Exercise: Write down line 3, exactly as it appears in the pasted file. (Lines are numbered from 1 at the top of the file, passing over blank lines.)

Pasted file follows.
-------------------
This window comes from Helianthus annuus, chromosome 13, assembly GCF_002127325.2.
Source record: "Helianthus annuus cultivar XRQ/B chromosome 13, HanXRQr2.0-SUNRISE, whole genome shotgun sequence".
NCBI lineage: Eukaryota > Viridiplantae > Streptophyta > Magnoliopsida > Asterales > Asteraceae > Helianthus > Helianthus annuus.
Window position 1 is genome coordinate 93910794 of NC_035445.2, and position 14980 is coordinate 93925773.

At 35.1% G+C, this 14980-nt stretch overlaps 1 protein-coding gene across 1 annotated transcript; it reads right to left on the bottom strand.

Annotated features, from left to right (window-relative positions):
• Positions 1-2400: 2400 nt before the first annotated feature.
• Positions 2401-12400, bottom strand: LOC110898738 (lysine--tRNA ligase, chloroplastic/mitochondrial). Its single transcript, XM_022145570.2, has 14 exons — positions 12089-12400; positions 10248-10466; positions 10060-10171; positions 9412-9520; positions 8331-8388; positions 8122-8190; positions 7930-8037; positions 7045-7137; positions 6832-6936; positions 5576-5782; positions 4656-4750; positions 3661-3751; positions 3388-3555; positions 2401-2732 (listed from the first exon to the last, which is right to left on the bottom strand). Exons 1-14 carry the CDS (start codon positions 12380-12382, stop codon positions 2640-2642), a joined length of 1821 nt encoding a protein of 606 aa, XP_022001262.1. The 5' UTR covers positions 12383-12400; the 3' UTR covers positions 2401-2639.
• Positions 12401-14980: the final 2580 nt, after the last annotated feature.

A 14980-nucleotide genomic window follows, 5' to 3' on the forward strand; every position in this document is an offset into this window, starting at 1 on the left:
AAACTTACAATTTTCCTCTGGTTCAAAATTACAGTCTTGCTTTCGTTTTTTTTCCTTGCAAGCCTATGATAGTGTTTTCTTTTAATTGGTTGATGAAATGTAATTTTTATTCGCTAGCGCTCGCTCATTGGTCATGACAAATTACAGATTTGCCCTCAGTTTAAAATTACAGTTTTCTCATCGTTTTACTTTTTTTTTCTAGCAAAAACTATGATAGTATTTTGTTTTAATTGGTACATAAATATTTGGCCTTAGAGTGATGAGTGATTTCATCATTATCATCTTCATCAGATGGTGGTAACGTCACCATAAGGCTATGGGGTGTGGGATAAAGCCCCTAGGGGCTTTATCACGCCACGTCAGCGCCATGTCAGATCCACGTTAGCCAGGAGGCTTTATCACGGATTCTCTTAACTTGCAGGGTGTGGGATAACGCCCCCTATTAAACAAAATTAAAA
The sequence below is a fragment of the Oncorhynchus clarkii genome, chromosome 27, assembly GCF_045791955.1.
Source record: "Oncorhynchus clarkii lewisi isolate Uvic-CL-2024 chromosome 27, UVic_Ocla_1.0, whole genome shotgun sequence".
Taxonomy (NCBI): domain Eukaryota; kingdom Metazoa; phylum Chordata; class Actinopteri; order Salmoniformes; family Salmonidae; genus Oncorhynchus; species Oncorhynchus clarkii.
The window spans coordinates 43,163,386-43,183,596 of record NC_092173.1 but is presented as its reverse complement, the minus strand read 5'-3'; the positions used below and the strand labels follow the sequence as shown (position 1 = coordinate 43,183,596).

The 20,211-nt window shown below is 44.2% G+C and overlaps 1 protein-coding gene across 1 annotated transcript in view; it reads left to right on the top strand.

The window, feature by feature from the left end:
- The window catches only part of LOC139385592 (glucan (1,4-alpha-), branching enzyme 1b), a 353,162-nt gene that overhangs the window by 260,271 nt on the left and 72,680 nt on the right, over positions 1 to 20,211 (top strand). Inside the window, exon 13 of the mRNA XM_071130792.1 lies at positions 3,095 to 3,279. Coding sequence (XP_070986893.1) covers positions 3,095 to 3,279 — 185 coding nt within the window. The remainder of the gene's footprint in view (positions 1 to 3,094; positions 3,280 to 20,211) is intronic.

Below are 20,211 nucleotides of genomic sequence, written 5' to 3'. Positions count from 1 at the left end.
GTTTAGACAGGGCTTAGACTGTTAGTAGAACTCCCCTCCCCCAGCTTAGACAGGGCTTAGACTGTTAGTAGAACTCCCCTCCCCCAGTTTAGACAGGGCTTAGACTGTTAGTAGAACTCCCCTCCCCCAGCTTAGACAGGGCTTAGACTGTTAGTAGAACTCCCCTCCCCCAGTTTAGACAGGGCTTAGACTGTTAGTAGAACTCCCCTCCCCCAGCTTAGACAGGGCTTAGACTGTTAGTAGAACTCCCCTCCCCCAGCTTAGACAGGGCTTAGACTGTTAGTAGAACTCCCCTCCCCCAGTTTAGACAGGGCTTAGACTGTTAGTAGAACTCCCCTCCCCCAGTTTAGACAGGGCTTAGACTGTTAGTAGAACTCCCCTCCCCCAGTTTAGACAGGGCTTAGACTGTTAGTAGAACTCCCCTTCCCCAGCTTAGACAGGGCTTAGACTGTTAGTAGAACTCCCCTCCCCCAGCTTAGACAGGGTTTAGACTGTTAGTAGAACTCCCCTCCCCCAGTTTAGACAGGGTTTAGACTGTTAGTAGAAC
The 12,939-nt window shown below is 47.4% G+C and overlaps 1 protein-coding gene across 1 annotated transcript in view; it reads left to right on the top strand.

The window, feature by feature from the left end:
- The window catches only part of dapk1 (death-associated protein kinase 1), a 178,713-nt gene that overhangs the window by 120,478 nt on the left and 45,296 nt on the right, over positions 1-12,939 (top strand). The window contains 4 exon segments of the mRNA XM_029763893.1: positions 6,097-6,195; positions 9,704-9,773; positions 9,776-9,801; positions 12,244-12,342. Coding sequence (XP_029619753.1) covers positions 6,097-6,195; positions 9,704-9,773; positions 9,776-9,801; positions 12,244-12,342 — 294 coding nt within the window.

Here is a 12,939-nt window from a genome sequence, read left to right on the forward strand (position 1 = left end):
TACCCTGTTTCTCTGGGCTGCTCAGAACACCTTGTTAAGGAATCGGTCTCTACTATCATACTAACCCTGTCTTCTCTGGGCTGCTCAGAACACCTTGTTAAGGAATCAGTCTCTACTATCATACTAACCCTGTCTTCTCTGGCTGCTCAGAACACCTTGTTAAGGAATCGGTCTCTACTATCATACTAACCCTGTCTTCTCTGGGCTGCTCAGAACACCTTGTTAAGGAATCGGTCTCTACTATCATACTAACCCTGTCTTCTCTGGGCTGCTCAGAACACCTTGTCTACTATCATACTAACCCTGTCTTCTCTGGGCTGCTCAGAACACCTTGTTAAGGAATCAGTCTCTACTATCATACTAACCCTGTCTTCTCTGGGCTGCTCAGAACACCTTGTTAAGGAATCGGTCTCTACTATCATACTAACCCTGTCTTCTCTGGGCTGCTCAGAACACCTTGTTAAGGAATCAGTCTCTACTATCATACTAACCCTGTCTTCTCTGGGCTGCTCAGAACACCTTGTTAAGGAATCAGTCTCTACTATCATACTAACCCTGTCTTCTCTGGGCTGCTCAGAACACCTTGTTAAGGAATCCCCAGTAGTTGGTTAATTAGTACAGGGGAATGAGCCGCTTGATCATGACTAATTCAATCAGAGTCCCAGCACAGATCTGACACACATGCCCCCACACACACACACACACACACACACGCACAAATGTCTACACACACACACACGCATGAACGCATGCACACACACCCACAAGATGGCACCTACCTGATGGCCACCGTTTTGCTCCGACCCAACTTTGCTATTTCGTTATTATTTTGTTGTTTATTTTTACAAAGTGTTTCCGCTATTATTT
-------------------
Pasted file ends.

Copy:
NCBI lineage: Eukaryota > Viridiplantae > Streptophyta > Magnoliopsida > Asterales > Asteraceae > Helianthus > Helianthus annuus.